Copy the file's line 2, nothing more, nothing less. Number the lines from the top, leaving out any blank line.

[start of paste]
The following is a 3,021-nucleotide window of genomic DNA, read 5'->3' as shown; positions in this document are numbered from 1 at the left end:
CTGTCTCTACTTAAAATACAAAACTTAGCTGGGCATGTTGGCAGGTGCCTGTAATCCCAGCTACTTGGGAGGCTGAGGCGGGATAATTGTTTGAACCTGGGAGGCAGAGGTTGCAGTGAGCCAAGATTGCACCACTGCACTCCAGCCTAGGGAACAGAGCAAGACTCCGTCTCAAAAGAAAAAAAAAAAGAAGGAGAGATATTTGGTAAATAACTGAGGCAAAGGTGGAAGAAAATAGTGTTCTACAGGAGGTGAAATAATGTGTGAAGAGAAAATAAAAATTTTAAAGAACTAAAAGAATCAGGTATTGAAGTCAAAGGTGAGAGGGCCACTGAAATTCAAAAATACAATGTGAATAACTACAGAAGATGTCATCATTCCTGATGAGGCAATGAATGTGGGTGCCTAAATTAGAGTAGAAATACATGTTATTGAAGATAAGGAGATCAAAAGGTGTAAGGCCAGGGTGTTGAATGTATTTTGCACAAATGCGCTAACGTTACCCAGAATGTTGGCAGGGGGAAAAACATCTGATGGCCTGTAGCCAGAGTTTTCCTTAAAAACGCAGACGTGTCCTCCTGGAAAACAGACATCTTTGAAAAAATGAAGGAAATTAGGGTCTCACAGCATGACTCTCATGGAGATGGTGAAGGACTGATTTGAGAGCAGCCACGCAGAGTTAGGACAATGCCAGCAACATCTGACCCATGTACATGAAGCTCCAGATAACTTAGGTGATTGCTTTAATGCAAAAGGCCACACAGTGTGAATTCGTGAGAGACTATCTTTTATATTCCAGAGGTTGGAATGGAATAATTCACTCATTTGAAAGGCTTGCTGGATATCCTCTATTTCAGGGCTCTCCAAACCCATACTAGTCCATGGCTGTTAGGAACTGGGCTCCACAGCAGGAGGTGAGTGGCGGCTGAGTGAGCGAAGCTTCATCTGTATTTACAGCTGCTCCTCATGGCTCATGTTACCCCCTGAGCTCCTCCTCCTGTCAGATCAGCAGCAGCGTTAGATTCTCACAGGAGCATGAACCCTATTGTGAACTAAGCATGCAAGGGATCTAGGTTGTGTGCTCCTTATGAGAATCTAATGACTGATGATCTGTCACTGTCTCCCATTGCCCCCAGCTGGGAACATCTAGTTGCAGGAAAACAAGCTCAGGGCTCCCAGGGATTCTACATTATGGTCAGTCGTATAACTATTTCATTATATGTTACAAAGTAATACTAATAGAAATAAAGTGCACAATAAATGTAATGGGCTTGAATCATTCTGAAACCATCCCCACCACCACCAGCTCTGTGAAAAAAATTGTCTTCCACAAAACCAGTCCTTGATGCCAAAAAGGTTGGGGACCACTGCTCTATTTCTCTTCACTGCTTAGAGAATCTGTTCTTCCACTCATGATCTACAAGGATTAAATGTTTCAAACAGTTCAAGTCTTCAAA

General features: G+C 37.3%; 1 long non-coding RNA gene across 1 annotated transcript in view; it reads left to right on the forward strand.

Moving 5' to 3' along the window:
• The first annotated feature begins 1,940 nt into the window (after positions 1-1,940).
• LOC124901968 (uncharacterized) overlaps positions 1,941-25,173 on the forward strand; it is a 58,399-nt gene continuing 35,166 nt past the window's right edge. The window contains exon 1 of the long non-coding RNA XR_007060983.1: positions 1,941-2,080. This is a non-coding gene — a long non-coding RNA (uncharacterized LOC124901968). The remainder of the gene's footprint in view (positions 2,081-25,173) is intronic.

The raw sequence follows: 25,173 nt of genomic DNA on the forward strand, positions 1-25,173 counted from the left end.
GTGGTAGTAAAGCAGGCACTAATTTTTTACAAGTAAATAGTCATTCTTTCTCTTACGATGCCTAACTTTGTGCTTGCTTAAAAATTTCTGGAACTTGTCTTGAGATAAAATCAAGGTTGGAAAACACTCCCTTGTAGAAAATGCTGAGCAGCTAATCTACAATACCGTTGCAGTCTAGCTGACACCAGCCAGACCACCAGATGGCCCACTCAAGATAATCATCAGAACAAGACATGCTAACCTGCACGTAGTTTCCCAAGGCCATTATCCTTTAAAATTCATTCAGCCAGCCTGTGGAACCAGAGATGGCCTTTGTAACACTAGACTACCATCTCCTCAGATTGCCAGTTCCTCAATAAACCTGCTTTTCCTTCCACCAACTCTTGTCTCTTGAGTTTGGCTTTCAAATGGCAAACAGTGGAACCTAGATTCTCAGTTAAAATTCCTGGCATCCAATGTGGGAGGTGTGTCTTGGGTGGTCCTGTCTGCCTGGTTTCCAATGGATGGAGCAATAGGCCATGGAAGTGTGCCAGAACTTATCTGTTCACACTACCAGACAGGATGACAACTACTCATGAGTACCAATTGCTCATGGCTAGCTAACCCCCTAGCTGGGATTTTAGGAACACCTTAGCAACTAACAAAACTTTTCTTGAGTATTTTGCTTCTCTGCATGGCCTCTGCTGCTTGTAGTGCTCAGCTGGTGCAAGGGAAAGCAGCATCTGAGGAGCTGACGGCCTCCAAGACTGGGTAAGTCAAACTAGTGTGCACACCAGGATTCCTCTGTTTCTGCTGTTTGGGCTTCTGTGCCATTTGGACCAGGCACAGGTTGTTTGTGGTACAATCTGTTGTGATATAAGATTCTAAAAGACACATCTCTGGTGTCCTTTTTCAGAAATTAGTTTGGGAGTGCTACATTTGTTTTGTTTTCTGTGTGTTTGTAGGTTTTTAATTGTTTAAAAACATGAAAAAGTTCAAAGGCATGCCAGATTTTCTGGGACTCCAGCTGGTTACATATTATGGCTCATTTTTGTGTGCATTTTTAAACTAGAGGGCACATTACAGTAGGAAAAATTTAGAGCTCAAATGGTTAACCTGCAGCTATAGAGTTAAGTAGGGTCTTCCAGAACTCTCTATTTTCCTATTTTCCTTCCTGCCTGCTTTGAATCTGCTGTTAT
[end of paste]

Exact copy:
CTGTCTCTACTTAAAATACAAAACTTAGCTGGGCATGTTGGCAGGTGCCTGTAATCCCAGCTACTTGGGAGGCTGAGGCGGGATAATTGTTTGAACCTGGGAGGCAGAGGTTGCAGTGAGCCAAGATTGCACCACTGCACTCCAGCCTAGGGAACAGAGCAAGACTCCGTCTCAAAAGAAAAAAAAAAAGAAGGAGAGATATTTGGTAAATAACTGAGGCAAAGGTGGAAGAAAATAGTGTTCTACAGGAGGTGAAATAATGTGTGAAGAGAAAATAAAAATTTTAAAGAACTAAAAGAATCAGGTATTGAAGTCAAAGGTGAGAGGGCCACTGAAATTCAAAAATACAATGTGAATAACTACAGAAGATGTCATCATTCCTGATGAGGCAATGAATGTGGGTGCCTAAATTAGAGTAGAAATACATGTTATTGAAGATAAGGAGATCAAAAGGTGTAAGGCCAGGGTGTTGAATGTATTTTGCACAAATGCGCTAACGTTACCCAGAATGTTGGCAGGGGGAAAAACATCTGATGGCCTGTAGCCAGAGTTTTCCTTAAAAACGCAGACGTGTCCTCCTGGAAAACAGACATCTTTGAAAAAATGAAGGAAATTAGGGTCTCACAGCATGACTCTCATGGAGATGGTGAAGGACTGATTTGAGAGCAGCCACGCAGAGTTAGGACAATGCCAGCAACATCTGACCCATGTACATGAAGCTCCAGATAACTTAGGTGATTGCTTTAATGCAAAAGGCCACACAGTGTGAATTCGTGAGAGACTATCTTTTATATTCCAGAGGTTGGAATGGAATAATTCACTCATTTGAAAGGCTTGCTGGATATCCTCTATTTCAGGGCTCTCCAAACCCATACTAGTCCATGGCTGTTAGGAACTGGGCTCCACAGCAGGAGGTGAGTGGCGGCTGAGTGAGCGAAGCTTCATCTGTATTTACAGCTGCTCCTCATGGCTCATGTTACCCCCTGAGCTCCTCCTCCTGTCAGATCAGCAGCAGCGTTAGATTCTCACAGGAGCATGAACCCTATTGTGAACTAAGCATGCAAGGGATCTAGGTTGTGTGCTCCTTATGAGAATCTAATGACTGATGATCTGTCACTGTCTCCCATTGCCCCCAGCTGGGAACATCTAGTTGCAGGAAAACAAGCTCAGGGCTCCCAGGGATTCTACATTATGGTCAGTCGTATAACTATTTCATTATATGTTACAAAGTAATACTAATAGAAATAAAGTGCACAATAAATGTAATGGGCTTGAATCATTCTGAAACCATCCCCACCACCACCAGCTCTGTGAAAAAAATTGTCTTCCACAAAACCAGTCCTTGATGCCAAAAAGGTTGGGGACCACTGCTCTATTTCTCTTCACTGCTTAGAGAATCTGTTCTTCCACTCATGATCTACAAGGATTAAATGTTTCAAACAGTTCAAGTCTTCAAA